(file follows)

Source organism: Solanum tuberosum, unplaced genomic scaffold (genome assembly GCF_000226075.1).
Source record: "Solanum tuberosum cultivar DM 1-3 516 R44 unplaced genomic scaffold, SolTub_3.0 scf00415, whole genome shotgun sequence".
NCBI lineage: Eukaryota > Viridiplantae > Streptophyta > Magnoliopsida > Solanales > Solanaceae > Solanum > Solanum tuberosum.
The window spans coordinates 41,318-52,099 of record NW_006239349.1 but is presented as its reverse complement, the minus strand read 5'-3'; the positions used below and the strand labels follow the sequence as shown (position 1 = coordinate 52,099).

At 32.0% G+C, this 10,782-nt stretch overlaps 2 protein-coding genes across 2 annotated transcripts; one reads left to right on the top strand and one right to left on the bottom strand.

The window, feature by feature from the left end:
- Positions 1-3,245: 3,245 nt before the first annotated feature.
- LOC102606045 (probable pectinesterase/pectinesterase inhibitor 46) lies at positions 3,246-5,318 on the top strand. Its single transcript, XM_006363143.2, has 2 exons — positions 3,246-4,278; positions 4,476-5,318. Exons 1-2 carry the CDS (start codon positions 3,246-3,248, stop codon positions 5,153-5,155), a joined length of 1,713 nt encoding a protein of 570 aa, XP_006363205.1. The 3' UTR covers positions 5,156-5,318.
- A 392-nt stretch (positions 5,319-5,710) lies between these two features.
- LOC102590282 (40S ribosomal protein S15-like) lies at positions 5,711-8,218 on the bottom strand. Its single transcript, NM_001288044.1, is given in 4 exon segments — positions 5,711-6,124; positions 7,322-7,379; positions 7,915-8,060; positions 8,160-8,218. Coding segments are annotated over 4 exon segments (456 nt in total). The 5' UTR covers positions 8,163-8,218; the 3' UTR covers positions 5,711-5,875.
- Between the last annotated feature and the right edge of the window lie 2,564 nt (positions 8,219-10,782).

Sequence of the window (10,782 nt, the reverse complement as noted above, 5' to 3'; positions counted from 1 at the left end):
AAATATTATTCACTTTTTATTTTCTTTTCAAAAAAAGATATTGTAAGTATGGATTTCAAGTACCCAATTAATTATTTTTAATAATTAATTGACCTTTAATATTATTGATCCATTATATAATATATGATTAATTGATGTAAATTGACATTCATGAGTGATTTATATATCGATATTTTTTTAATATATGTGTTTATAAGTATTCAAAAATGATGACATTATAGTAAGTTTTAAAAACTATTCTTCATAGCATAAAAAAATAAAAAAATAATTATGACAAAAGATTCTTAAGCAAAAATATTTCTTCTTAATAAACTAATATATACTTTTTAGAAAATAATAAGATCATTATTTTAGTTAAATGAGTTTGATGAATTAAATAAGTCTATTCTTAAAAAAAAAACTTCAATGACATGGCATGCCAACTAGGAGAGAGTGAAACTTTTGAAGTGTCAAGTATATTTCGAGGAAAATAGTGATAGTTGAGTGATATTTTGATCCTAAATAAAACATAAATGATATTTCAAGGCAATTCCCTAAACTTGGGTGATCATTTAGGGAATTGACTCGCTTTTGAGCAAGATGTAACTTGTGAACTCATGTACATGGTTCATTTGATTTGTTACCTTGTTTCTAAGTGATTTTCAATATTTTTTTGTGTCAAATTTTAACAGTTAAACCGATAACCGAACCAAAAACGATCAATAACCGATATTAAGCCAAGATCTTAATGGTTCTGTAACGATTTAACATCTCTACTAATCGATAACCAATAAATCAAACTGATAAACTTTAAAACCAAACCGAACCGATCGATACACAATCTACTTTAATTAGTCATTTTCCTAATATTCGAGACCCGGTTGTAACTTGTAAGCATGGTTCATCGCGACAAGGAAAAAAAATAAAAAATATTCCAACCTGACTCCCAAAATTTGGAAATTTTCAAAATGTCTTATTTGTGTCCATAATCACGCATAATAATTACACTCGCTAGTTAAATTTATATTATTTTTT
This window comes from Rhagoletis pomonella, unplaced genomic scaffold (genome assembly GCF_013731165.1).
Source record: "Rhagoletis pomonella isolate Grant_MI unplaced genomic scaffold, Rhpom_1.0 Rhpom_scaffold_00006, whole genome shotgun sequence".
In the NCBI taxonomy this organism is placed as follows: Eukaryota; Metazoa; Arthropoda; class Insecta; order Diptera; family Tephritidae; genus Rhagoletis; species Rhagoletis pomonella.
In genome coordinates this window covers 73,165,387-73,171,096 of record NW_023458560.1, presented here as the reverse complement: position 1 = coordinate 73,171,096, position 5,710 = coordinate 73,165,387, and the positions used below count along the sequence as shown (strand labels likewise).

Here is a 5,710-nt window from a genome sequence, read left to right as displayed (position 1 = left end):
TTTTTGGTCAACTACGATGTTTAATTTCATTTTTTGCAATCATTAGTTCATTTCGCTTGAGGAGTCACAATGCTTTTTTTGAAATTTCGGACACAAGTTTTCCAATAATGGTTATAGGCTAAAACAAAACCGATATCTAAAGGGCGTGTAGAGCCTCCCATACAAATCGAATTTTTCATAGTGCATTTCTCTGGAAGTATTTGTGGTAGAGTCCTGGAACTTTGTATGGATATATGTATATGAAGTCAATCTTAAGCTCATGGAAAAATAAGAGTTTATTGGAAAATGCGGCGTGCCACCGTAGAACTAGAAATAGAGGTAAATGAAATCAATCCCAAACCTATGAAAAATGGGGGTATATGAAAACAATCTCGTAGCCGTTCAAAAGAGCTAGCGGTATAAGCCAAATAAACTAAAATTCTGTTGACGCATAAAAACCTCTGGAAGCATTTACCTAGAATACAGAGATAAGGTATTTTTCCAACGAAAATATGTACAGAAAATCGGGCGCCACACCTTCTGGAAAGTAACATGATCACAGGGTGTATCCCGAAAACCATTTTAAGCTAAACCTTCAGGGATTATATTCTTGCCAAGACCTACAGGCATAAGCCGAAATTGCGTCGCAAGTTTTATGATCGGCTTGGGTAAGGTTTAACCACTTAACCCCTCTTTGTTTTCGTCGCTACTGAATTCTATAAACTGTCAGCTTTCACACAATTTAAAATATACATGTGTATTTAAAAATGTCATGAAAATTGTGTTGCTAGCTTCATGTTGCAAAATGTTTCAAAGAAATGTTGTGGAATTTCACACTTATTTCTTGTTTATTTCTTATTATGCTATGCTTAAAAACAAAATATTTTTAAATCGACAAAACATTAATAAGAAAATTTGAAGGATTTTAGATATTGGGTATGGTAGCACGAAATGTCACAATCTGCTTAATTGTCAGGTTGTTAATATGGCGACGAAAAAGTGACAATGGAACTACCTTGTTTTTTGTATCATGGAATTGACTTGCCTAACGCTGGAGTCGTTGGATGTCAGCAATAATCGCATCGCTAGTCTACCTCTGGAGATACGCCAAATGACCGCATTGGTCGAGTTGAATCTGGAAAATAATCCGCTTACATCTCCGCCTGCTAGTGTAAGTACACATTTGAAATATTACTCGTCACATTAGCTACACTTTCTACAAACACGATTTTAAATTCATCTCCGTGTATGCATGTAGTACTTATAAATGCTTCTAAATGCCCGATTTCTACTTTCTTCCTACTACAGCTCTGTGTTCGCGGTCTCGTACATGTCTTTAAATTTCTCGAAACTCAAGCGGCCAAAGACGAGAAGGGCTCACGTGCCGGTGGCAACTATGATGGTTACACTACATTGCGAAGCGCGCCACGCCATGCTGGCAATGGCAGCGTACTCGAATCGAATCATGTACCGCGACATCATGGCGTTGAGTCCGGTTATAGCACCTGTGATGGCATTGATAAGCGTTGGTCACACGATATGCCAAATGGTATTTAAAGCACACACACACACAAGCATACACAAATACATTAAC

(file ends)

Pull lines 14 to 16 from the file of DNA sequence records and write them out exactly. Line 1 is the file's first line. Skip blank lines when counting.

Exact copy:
This window comes from Rhagoletis pomonella, unplaced genomic scaffold (genome assembly GCF_013731165.1).
Source record: "Rhagoletis pomonella isolate Grant_MI unplaced genomic scaffold, Rhpom_1.0 Rhpom_scaffold_00006, whole genome shotgun sequence".
In the NCBI taxonomy this organism is placed as follows: Eukaryota; Metazoa; Arthropoda; class Insecta; order Diptera; family Tephritidae; genus Rhagoletis; species Rhagoletis pomonella.